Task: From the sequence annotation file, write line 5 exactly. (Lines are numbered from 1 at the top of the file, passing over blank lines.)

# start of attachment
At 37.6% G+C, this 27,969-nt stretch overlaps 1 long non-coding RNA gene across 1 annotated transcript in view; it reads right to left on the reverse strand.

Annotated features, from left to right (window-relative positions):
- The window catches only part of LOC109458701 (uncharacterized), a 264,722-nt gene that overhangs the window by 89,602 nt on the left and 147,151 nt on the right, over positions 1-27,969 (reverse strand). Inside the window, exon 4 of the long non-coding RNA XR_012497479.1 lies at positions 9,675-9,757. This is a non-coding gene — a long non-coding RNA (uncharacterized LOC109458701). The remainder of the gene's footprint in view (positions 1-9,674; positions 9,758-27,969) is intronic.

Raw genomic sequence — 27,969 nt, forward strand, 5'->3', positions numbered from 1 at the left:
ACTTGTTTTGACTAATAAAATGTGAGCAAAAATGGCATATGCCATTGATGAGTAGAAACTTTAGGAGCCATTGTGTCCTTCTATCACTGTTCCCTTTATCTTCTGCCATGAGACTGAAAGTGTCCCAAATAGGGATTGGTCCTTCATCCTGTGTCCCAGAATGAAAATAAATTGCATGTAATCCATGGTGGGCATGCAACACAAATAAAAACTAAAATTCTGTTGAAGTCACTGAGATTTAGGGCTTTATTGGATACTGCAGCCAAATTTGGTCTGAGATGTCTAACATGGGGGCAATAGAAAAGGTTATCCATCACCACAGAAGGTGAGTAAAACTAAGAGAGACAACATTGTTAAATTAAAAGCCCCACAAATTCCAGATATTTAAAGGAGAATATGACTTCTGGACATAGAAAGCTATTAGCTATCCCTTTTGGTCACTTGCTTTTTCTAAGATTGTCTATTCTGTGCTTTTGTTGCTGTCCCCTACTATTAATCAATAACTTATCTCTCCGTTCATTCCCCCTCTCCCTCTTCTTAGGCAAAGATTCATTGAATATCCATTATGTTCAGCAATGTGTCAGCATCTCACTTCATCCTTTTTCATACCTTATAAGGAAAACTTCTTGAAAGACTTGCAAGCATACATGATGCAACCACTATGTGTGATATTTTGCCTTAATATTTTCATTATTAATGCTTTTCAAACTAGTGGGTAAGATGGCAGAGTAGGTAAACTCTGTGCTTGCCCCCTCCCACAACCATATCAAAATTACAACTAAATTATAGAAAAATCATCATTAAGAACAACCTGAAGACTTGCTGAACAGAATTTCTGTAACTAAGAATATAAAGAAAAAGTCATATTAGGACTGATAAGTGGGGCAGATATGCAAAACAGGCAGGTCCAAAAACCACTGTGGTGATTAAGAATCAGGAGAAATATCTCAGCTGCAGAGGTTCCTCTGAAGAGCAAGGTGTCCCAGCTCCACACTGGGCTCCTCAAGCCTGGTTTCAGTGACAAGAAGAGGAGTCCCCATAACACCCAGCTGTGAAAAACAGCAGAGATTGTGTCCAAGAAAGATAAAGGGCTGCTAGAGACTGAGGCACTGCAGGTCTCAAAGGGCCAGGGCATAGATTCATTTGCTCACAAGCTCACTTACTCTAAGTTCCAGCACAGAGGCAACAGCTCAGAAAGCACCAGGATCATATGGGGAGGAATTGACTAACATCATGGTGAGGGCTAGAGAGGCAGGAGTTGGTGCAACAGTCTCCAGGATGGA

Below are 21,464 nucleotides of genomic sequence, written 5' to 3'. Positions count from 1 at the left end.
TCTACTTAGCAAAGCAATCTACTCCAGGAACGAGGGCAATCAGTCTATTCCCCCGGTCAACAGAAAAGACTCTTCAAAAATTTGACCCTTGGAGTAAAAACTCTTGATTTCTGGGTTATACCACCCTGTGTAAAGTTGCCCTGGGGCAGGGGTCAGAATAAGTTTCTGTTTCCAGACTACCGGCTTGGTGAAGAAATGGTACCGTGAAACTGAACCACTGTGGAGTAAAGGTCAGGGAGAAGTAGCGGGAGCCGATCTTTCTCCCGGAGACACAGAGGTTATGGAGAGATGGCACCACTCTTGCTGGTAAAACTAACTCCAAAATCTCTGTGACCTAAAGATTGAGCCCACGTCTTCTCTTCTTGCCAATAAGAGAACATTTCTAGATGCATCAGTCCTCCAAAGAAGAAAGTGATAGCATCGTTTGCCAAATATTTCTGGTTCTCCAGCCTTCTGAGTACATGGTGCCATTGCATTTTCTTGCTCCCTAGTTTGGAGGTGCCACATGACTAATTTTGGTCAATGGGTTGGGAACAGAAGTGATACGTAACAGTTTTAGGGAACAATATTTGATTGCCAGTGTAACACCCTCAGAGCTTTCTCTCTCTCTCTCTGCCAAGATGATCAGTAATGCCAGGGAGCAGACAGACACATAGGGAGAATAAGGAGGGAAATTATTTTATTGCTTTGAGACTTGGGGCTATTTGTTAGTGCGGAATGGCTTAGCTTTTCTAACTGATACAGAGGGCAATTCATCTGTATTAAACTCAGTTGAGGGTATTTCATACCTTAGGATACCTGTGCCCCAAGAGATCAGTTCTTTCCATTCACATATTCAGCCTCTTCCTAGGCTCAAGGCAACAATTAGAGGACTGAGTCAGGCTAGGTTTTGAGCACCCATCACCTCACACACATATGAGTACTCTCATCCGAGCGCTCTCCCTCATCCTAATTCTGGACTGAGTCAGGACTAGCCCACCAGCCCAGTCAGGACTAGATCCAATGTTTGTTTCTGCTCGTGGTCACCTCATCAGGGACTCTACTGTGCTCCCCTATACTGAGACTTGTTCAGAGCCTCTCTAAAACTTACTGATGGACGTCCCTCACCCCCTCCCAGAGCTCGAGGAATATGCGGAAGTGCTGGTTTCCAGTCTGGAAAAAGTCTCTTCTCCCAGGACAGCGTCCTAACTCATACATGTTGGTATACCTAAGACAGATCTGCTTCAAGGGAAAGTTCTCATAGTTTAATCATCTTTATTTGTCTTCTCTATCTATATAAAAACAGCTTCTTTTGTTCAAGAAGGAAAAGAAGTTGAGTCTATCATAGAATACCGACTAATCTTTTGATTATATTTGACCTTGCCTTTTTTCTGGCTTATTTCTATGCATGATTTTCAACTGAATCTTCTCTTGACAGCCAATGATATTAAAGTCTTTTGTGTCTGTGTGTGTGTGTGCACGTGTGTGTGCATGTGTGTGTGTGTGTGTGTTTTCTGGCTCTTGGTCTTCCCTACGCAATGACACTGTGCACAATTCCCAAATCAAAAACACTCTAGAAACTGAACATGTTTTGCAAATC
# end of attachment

ACTTGTTTTGACTAATAAAATGTGAGCAAAAATGGCATATGCCATTGATGAGTAGAAACTTTAGGAGCCATTGTGTCCTTCTATCACTGTTCCCTTTATCTTCTGCCATGAGACTGAAAGTGTCCCAAATAGGGATTGGTCCTTCATCCTGTGTCCCAGAATGAAAATAAATTGCATGTAATCCATGGTGGGCATGCAACACAAATAAAAACTAAAATTCTGTTGAAGTCACTGAGATTTAGGGCTTTATTGGATACTGCAGCCAAATTTGGTCTGAGATGTCTAACATGGGGGCAATAGAAAAGGTTATCCATCACCACAGAAGGTGAGTAAAACTAAGAGAGACAACATTGTTAAATTAAAAGCCCCACAAATTCCAGATATTTAAAGGAGAATATGACTTCTGGACATAGAAAGCTATTAGCTATCCCTTTTGGTCACTTGCTTTTTCTAAGATTGTCTATTCTGTGCTTTTGTTGCTGTCCCCTACTATTAATCAATAACTTATCTCTCCGTTCATTCCCCCTCTCCCTCTTCTTAGGCAAAGATTCATTGAATATCCATTATGTTCAGCAATGTGTCAGCATCTCACTTCATCCTTTTTCATACCTTATAAGGAAAACTTCTTGAAAGACTTGCAAGCATACATGATGCAACCACTATGTGTGATATTTTGCCTTAATATTTTCATTATTAATGCTTTTCAAACTAGTGGGTAAGATGGCAGAGTAGGTAAACTCTGTGCTTGCCCCCTCCCACAACCATATCAAAATTACAACTAAATTATAGAAAAATCATCATTAAGAACAACCTGAAGACTTGCTGAACAGAATTTCTGTAACTAAGAATATAAAGAAAAAGTCATATTAGGACTGATAAGTGGGGCAGATATGCAAAACAGGCAGGTCCAAAAACCACTGTGGTGATTAAGAATCAGGAGAAATATCTCAGCTGCAGAGGTTCCTCTGAAGAGCAAGGTGTCCCAGCTCCACACTGGGCTCCTCAAGCCTGGTTTCAGTGACAAGAAGAGGAGTCCCCATAACACCCAGCTGTGAAAAACAGCAGAGATTGTGTCCAAGAAAGATAAAGGGCTGCTAGAGACTGAGGCACTGCAGGTCTCAAAGGGCCAGGGCATAGATTCATTTGCTCACAAGCTCACTTACTCTAAGTTCCAGCACAGAGGCAACAGCTCAGAAAGCACCAGGATCATATGGGGAGGAATTGACTAACATCATGGTGAGGGCTAGAGAGGCAGGAGTTGGTGCAACAGTCTCCAGGATGGA